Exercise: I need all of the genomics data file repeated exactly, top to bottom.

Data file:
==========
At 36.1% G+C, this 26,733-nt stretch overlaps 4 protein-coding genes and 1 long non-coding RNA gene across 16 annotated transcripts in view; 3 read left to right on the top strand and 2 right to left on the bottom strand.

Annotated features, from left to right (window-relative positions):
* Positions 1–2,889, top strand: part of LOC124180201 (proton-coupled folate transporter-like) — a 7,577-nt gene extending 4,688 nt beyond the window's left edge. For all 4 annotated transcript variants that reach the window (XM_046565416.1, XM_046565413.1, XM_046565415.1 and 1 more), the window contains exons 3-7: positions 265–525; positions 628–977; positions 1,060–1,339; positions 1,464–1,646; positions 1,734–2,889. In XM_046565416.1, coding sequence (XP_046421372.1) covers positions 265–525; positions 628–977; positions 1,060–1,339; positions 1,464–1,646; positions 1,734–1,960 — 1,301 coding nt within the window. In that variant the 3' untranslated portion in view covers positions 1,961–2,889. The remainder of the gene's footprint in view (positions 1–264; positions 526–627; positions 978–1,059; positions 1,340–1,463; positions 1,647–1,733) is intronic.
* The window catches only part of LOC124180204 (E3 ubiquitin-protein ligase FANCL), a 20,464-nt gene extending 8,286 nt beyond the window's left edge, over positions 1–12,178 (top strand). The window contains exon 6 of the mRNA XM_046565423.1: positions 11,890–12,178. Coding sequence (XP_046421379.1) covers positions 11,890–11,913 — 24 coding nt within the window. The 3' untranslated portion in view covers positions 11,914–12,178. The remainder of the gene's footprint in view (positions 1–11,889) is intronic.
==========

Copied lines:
At 36.1% G+C, this 26,733-nt stretch overlaps 4 protein-coding genes and 1 long non-coding RNA gene across 16 annotated transcripts in view; 3 read left to right on the top strand and 2 right to left on the bottom strand.

Annotated features, from left to right (window-relative positions):
* Positions 1–2,889, top strand: part of LOC124180201 (proton-coupled folate transporter-like) — a 7,577-nt gene extending 4,688 nt beyond the window's left edge. For all 4 annotated transcript variants that reach the window (XM_046565416.1, XM_046565413.1, XM_046565415.1 and 1 more), the window contains exons 3-7: positions 265–525; positions 628–977; positions 1,060–1,339; positions 1,464–1,646; positions 1,734–2,889. In XM_046565416.1, coding sequence (XP_046421372.1) covers positions 265–525; positions 628–977; positions 1,060–1,339; positions 1,464–1,646; positions 1,734–1,960 — 1,301 coding nt within the window. In that variant the 3' untranslated portion in view covers positions 1,961–2,889. The remainder of the gene's footprint in view (positions 1–264; positions 526–627; positions 978–1,059; positions 1,340–1,463; positions 1,647–1,733) is intronic.
* The window catches only part of LOC124180204 (E3 ubiquitin-protein ligase FANCL), a 20,464-nt gene extending 8,286 nt beyond the window's left edge, over positions 1–12,178 (top strand). The window contains exon 6 of the mRNA XM_046565423.1: positions 11,890–12,178. Coding sequence (XP_046421379.1) covers positions 11,890–11,913 — 24 coding nt within the window. The 3' untranslated portion in view covers positions 11,914–12,178. The remainder of the gene's footprint in view (positions 1–11,889) is intronic.